So, the social isolation and community fragmentation that come from cocooning are the price we pay for enjoying falling crime rates. When we leave our cocoons, we make ourselves more vulnerable, so rising crime rates are the price we pay for enjoying a rich public and community life.

To illustrate how anti-social the mid-century was, consider one of the era's most iconic building types -- the drive-in. People were so mistrusting, suspicious, or just uneasy being around strangers in public that they didn't want to leave their cars for anything, even if it meant sacrificing the quality of the rest of the experience.

The best known example is the drive-in movie theater:

These became popular from the mid-'30s onward, after the wild culture of the Jazz Age ended and its sublime picture palaces were no longer popular with movie-goers. They started to die out themselves over the course of the '60s, when patrons once again wanted to be part of a crowd of real people inside a climate-controlled theater. Surprisingly, drive-in theaters have not made a comeback in the falling-crime period after 1992, perhaps because home video, Netflix delivery, and Redbox have already made it easy to see newish movies without having to be around other people.

Movies shown at the drive-in suffered from poor picture quality, contaminated as the space was by ambient light, which also meant movies could only be shown at night. The original sound, which came from little speakers attached to the car windows, was also poor, although it did improve when customers dialed it in on their car radio. Lacking an enclosed structure, people had only their cars to protect them from the elements. This is why most nostalgic portrayals of the drive-in take place during balmy summer nights, not when it is cold, windy, raining, snowing, or thundering.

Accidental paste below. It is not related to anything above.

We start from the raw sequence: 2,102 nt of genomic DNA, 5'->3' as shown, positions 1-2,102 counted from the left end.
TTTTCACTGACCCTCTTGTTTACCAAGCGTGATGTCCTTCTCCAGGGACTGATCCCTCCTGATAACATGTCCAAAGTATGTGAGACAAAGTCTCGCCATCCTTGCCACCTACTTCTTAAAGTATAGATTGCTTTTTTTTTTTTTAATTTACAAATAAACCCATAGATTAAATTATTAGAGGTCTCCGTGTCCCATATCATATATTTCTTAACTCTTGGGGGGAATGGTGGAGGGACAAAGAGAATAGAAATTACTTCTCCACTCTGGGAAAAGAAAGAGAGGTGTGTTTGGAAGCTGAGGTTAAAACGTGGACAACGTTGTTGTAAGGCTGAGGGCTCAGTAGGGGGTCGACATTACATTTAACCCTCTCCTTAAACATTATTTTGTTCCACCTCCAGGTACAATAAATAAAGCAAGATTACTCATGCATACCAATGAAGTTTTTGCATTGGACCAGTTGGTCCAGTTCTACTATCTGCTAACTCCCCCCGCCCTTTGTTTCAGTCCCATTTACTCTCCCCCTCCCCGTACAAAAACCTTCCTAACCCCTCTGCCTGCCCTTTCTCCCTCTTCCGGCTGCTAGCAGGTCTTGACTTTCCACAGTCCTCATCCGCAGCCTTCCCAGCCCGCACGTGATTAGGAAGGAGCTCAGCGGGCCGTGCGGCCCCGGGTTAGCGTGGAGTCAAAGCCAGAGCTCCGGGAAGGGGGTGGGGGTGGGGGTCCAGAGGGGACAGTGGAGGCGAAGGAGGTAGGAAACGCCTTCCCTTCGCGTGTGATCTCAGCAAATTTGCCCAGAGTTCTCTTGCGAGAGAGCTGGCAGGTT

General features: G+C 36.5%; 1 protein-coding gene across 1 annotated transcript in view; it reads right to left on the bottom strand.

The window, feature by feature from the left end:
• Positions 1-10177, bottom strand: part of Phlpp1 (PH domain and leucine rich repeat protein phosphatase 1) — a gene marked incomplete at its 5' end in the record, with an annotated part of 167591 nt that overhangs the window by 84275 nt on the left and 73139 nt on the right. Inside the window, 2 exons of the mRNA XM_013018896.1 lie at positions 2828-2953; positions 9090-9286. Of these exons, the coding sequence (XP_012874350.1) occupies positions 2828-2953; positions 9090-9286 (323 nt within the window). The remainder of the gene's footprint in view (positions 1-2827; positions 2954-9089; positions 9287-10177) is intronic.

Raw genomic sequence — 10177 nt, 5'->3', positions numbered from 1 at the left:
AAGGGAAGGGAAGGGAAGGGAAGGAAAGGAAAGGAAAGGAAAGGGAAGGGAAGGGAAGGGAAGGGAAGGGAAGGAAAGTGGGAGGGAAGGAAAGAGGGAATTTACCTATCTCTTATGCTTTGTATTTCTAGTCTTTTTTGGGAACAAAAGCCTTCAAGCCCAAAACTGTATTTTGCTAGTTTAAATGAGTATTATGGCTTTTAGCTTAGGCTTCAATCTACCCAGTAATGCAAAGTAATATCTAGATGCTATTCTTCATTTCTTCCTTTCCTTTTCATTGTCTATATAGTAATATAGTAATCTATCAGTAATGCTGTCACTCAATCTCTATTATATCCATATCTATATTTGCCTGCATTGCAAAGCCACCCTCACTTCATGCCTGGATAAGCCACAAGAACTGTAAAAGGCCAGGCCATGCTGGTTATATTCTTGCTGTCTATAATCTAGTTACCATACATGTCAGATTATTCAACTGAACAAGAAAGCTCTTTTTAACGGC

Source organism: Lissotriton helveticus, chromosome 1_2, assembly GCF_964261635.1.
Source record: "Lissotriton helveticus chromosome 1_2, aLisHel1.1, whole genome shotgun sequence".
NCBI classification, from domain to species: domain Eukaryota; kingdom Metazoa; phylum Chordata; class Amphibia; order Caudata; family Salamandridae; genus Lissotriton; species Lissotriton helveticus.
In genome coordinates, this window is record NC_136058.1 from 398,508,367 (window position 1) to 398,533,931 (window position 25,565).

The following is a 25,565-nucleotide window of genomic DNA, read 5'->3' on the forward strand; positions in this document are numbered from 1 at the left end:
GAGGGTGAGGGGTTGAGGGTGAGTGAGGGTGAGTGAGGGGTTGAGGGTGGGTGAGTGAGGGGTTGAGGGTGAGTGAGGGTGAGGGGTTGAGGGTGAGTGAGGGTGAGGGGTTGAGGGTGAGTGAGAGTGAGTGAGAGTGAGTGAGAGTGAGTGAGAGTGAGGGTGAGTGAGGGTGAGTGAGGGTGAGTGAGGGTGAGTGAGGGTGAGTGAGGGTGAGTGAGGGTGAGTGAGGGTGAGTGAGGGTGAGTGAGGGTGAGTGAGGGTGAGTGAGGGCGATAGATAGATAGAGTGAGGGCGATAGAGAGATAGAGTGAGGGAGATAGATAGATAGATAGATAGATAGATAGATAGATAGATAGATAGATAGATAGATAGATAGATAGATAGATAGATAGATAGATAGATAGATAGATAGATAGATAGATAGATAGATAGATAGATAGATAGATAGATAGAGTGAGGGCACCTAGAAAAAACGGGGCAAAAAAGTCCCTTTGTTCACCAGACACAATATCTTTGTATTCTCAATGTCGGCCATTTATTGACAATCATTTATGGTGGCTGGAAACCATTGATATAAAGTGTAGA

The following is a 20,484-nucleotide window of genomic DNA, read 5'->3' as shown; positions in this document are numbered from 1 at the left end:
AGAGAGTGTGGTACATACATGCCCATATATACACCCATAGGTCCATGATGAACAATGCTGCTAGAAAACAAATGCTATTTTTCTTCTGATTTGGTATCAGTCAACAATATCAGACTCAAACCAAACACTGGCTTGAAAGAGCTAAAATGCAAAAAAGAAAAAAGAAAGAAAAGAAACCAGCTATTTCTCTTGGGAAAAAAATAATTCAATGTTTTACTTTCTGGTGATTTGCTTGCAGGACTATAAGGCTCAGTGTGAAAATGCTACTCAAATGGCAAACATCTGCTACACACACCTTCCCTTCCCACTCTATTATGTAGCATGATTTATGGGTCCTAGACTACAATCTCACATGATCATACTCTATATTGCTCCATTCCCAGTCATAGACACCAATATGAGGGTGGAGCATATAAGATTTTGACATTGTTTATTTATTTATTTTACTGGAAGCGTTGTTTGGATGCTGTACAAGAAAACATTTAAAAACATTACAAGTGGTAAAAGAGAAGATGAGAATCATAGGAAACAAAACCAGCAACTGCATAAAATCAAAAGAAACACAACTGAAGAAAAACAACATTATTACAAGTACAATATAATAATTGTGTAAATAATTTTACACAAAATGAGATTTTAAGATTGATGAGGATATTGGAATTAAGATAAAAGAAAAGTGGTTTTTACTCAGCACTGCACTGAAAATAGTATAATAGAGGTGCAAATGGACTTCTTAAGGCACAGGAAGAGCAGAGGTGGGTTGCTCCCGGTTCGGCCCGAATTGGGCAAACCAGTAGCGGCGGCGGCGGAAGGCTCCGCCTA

What these theaters did offer was the ability to go out and see a movie without having to sit next to other people, hear their comments, smell their body odor, feel their legs brush against your knees as they squeezed down your aisle, and so on. Catering to cocooners, they did not spring up during the more violent but pro-social Jazz Age, when being absorbed into the crowd was all part of the fun of seeing movies.

By the '20s car ownership had begun to soar, so it's not as though there was no potential audience for drive-in theaters. It's just that few back then would have wanted to use their cars as an isolation chamber, except for young people who made out in the back seat away from prying eyes.

After the theater, the most iconic example is the drive-in restaurant:

Aside from the odd example during the '20s and early '30s, these restaurants really began taking off in the later '30s, becoming fixtures of the culture during the '40s (which tended to have a wheel-spoke shape) and the '50s (when the shape was more a long canopy with cars parked side-by-side underneath). As the crime rate and desire to interact with others took off again during the '60s, '70s, and '80s, they started dropping like flies, either being demolished outright or being converted into fast food joints like Burger King. There's a scene in Footloose that's set at a drive-in, although tellingly for 1984 all the kids are out of their cars, moving their bodies in time with loud dance music.

However, during the falling-crime period of the past 20 years, they have seen a rebirth with the Sonic Drive-In chain, and in a modified form with the Checkers chain.

As with theaters, the drive-in restaurant allowed you to park your car close to the restaurant, enter, order, find your car again, and peel out as fast as possible, minimizing the time you had to be around others in public. It's like how in the past 20 years no one sits down to eat in fast food places anymore, but either order their food to go or more likely hit up the drive-thru window so they don't have to leave their cars at all. I remember when the tables and boothes at popular fast food chains would be rather packed during busy hours, but now it's all shifted to the endless drive-thru lane.